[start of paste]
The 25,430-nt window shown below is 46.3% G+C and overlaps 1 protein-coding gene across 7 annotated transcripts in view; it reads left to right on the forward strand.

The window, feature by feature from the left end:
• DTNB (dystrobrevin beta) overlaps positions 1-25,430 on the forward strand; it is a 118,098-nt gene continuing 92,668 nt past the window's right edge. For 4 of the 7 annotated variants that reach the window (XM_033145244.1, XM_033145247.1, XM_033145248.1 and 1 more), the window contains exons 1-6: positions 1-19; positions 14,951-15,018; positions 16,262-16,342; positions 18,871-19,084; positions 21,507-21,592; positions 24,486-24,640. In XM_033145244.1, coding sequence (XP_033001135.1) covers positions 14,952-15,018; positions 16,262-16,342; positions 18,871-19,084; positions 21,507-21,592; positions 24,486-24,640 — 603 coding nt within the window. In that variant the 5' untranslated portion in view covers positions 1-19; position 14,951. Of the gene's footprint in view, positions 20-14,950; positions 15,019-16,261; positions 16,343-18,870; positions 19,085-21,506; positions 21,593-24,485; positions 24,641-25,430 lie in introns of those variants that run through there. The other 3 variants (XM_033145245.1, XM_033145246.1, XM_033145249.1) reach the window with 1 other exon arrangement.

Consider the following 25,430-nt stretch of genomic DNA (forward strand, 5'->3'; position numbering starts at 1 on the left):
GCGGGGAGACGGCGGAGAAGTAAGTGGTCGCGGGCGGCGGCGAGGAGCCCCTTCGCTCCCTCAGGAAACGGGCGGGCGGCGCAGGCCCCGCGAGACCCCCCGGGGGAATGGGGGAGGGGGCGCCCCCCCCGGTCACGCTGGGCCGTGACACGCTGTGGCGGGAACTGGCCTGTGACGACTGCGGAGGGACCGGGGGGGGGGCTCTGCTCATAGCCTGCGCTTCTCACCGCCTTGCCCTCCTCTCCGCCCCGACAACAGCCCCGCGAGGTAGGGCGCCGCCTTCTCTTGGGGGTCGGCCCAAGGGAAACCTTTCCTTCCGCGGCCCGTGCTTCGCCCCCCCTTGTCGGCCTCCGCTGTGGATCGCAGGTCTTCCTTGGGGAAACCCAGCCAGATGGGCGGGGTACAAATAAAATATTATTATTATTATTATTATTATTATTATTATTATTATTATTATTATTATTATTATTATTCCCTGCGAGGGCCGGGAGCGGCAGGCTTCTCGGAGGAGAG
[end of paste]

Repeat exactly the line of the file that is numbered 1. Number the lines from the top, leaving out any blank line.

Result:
The 25,430-nt window shown below is 46.3% G+C and overlaps 1 protein-coding gene across 7 annotated transcripts in view; it reads left to right on the forward strand.